Its almost halloween, the time for monsters and zombies. Now zombies are a very American thing I think, nowhere in the world are so many people believing that a zombie outbreak could really occur, nowhere in the world are people preparing so much against a zombie outbreak and even the American government has zombie battle plans. As a rational European being that is hilarious. I remember I was in Orlando a few years ago, at Corona Cigar Downtown location and a group of people, dressed as zombies walked by. It was right at the time that the Russians were about to invade Ukraine for the Krim area and when another cigar aficionado, that those zombies tried to scare, laughed them off, the zombie seriously said “but when the Russians drop the bomb on the Ukraine we will all turn into zombies”. I was shocked for two reasons, the first that someone could actually believe that and the second that an American citizen had a clue what was going on in the world. And it made me realize that if I am wrong and a zombie apocalypse will happen a lot of people will get killed just because they will sit and laugh when the zombies appear thinking it are actors, just like what happened in Orlando.


I must admit, I never had much for zombie movies or tv shows but that changed after the arrival of The Walking Dead, I am hooked on that show and on the spin off Fear the Walking Dead, although the first season of the Fear the Walking Dead was difficult to get through, but it got much better. And I’m not the only one, it has been a hit from day one and zombies are more popular then ever. We even saw some cigars smoked in the show and the Abraham character is a known cigar smoker in real life. As zombies are popular, so is the merchandise and everything zombie related. Now I don’t know if Andre Farkas from Viaje got his inspiration there but he has had a zombie line since 2011, a year after The Walking Dead appeared. And he also had a line called Super Shot, a shotgun shell sized cigar in a cardboard old style shotgun shell box.


In 2013 he combined the two with the Zombie Super Shot, the Zombie blend in the Super Shot size. He kept the box style packaging but now with a Zombie on the outside and a bullet hole in the head of the zombie when you open the box. Even though this cigar is made at Raices Cubanas in Honduras it is a Nicaraguan puro with a Nicaraguan Criollo 98 wrapper. The size is exactly like the smallest of the Nubs, the original ‘short and fat’ cigar, 3 1/2×54 and thats about as thick as it should get in my humble opinion, I’m not a fan of thick cigars. Once I open the box I see short dark cigars, darker than I expected, a little smudged dark wrapper with a few thin veins and a closed foot, I checked a few but on none of them the triple cap was applied nicely. The construction feels good though. As the cigars have no ring I will score the colorful box with the zombie and the combined Zombie and Super Shot logos and I like it, its something else than a wooden box or a cellophane or paper bundle, I like the detail that the box opening is a bullethole in the zombie’s head. Very creative work. The aroma is quite strange but not too strong, it smells a bit like mild peppery licorice.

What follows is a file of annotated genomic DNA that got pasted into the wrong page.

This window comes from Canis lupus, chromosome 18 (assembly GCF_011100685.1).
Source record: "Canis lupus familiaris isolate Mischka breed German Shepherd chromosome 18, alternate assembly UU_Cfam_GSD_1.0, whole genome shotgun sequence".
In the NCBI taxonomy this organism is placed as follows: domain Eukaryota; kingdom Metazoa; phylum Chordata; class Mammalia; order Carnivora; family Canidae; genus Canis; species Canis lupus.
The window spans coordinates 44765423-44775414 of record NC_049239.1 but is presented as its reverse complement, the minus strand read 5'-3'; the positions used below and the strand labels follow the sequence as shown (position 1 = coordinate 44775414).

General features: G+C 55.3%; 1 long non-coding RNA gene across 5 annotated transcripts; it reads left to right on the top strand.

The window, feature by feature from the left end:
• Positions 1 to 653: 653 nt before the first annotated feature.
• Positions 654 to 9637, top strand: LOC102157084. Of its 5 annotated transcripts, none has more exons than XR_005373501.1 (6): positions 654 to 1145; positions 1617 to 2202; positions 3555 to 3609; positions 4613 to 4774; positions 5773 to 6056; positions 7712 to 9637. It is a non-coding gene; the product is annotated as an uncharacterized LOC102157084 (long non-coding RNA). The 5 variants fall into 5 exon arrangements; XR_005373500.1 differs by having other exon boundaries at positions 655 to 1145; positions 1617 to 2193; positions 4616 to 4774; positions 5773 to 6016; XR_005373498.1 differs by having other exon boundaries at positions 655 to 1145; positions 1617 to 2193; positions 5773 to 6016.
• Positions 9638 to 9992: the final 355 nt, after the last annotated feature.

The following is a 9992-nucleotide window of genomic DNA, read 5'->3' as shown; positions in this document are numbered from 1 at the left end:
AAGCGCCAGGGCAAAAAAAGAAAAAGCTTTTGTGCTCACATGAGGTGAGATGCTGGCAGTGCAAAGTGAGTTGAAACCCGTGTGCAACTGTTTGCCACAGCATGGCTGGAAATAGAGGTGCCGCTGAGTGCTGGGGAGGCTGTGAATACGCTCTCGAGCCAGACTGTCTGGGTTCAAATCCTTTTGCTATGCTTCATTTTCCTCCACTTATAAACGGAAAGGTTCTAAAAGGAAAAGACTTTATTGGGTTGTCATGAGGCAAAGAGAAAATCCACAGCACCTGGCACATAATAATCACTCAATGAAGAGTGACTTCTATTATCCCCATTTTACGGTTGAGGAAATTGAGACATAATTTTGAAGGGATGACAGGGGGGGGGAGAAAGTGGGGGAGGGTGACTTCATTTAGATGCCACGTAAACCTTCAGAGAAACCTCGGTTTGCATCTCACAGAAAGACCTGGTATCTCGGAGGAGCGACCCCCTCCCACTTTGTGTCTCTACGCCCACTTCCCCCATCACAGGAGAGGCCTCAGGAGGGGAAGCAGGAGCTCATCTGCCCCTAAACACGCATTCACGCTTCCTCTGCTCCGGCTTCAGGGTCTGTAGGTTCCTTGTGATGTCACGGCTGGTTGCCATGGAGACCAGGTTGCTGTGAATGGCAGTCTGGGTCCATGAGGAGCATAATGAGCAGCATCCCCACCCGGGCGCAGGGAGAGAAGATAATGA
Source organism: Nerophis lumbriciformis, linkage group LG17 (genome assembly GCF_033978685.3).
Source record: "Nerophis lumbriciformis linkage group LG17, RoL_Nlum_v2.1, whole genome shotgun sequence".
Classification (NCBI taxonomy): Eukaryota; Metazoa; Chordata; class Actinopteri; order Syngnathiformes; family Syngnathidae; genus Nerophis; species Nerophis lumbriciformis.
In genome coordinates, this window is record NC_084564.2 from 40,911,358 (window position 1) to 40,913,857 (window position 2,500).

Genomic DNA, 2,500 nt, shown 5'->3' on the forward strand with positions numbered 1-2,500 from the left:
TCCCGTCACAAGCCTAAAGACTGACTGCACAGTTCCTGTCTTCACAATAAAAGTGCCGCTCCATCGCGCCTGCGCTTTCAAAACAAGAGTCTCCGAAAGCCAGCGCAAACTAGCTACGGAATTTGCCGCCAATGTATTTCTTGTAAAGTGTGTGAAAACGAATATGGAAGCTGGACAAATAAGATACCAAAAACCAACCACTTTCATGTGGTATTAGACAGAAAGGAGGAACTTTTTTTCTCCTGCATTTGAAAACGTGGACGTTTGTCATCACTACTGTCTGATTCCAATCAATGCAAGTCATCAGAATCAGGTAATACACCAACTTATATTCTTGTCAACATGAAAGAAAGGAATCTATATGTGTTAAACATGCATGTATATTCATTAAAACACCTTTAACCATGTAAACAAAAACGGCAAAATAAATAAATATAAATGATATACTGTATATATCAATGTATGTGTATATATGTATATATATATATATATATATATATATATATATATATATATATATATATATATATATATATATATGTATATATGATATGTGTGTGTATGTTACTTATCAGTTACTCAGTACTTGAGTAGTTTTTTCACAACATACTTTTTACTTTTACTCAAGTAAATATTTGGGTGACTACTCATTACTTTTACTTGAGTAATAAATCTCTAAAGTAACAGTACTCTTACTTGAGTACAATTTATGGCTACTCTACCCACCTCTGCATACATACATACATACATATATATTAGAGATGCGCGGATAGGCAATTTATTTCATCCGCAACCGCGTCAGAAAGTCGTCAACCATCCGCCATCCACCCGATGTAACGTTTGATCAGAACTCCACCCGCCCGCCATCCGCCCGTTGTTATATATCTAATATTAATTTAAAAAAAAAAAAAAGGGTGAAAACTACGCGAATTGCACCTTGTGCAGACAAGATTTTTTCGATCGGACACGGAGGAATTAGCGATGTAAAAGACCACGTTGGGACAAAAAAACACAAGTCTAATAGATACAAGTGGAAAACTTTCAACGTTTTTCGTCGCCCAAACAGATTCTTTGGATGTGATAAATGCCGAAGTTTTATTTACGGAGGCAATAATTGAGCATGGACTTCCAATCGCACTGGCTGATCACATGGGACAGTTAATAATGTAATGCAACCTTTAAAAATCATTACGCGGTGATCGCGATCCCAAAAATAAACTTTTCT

I punched the cigar to find a surprisingly good cold draw, I expected it to be tight due to the closed foot. I taste some raisin with a mild spices aftertaste. I lit the cigar with a soft flame. I taste coffee with earthy notes and after a few puffs some pepper too. After that I also taste spices, a bit vanilla and nutmeg. Halfway I taste earthy smoked flavors with some pepper and a little bit of citrus twang. The pepper is getting stronger, much stronger. The coffee returns a little later still with the pepper. The pepper mellows out and then I taste earthy flavors and nuts until the end.


The smoke is thick, white and decent in amount. The draw is great. The burn is oke, not perfect though and the dark ash is frayed yet firm. The cigar is medium bodied and full flavored. Even though it’s a small cigar it lasted me an hour and forty minutes.

Would I buy this cigar again? Impossible

Score: 90
90

Categories: 90, Honduran cigars, Raices Cubanas, Viaje | Tags: , , , ,

Alec Bradley Fine & Rare Torpedo (2012)

Because it’s George Sosa’s birthday today I’m publishing an Alec Bradley review.

In 2011 Alec Bradley released a limited edition cigar that was pretty rare, with only 1000 boxes of 10 Toro’s, 100 boxes of 10 Torpedo and 11 boxes with 10 Toro, 10 Torpedo and 10 Perfecto for charity events. Now the 10 and 11 theme might look confusing but the 10 makes sense because 10 different tobacco’s were used to blend this cigar and the 1111 boxes make sense because the cigar got released on 11/11/11. I think I smoked one or two of the cigars back in the day, but I can’t remember for sure.  But I do have some of the later years, and the oldest one I have is the torpedo that was released the next year.